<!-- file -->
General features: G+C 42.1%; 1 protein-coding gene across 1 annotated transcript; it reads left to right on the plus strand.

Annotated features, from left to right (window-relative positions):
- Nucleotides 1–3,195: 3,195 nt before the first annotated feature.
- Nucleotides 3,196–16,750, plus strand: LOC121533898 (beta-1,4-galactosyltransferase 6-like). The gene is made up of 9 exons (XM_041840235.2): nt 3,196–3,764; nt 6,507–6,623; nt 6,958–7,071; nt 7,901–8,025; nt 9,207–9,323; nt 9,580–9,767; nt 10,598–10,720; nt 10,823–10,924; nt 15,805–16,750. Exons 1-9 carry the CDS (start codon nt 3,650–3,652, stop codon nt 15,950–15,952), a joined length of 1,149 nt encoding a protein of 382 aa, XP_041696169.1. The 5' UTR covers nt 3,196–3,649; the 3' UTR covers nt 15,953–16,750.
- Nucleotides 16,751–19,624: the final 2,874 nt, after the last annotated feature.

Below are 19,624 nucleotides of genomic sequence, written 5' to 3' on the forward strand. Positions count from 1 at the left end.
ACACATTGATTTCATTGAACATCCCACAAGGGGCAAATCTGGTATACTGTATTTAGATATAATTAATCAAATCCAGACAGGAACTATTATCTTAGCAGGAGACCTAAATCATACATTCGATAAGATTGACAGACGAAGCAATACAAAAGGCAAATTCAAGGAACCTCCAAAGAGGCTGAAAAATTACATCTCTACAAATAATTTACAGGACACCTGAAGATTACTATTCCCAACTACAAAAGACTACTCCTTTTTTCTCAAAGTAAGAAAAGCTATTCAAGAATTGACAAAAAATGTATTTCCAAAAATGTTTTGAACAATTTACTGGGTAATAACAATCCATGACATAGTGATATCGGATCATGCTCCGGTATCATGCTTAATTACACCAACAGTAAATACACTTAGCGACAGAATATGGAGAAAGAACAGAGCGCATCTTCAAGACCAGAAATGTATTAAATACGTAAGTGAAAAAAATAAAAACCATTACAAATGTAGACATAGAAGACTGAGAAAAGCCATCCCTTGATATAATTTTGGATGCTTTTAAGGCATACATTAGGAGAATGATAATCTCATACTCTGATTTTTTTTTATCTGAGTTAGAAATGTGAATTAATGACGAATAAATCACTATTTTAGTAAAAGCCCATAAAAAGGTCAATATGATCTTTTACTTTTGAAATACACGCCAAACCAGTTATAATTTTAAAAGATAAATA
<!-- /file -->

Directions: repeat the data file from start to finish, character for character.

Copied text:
General features: G+C 42.1%; 1 protein-coding gene across 1 annotated transcript; it reads left to right on the plus strand.

Annotated features, from left to right (window-relative positions):
- Nucleotides 1–3,195: 3,195 nt before the first annotated feature.
- Nucleotides 3,196–16,750, plus strand: LOC121533898 (beta-1,4-galactosyltransferase 6-like). The gene is made up of 9 exons (XM_041840235.2): nt 3,196–3,764; nt 6,507–6,623; nt 6,958–7,071; nt 7,901–8,025; nt 9,207–9,323; nt 9,580–9,767; nt 10,598–10,720; nt 10,823–10,924; nt 15,805–16,750. Exons 1-9 carry the CDS (start codon nt 3,650–3,652, stop codon nt 15,950–15,952), a joined length of 1,149 nt encoding a protein of 382 aa, XP_041696169.1. The 5' UTR covers nt 3,196–3,649; the 3' UTR covers nt 15,953–16,750.
- Nucleotides 16,751–19,624: the final 2,874 nt, after the last annotated feature.

Below are 19,624 nucleotides of genomic sequence, written 5' to 3' on the forward strand. Positions count from 1 at the left end.
ACACATTGATTTCATTGAACATCCCACAAGGGGCAAATCTGGTATACTGTATTTAGATATAATTAATCAAATCCAGACAGGAACTATTATCTTAGCAGGAGACCTAAATCATACATTCGATAAGATTGACAGACGAAGCAATACAAAAGGCAAATTCAAGGAACCTCCAAAGAGGCTGAAAAATTACATCTCTACAAATAATTTACAGGACACCTGAAGATTACTATTCCCAACTACAAAAGACTACTCCTTTTTTCTCAAAGTAAGAAAAGCTATTCAAGAATTGACAAAAAATGTATTTCCAAAAATGTTTTGAACAATTTACTGGGTAATAACAATCCATGACATAGTGATATCGGATCATGCTCCGGTATCATGCTTAATTACACCAACAGTAAATACACTTAGCGACAGAATATGGAGAAAGAACAGAGCGCATCTTCAAGACCAGAAATGTATTAAATACGTAAGTGAAAAAAATAAAAACCATTACAAATGTAGACATAGAAGACTGAGAAAAGCCATCCCTTGATATAATTTTGGATGCTTTTAAGGCATACATTAGGAGAATGATAATCTCATACTCTGATTTTTTTTTATCTGAGTTAGAAATGTGAATTAATGACGAATAAATCACTATTTTAGTAAAAGCCCATAAAAAGGTCAATATGATCTTTTACTTTTGAAATACACGCCAAACCAGTTATAATTTTAAAAGATAAATA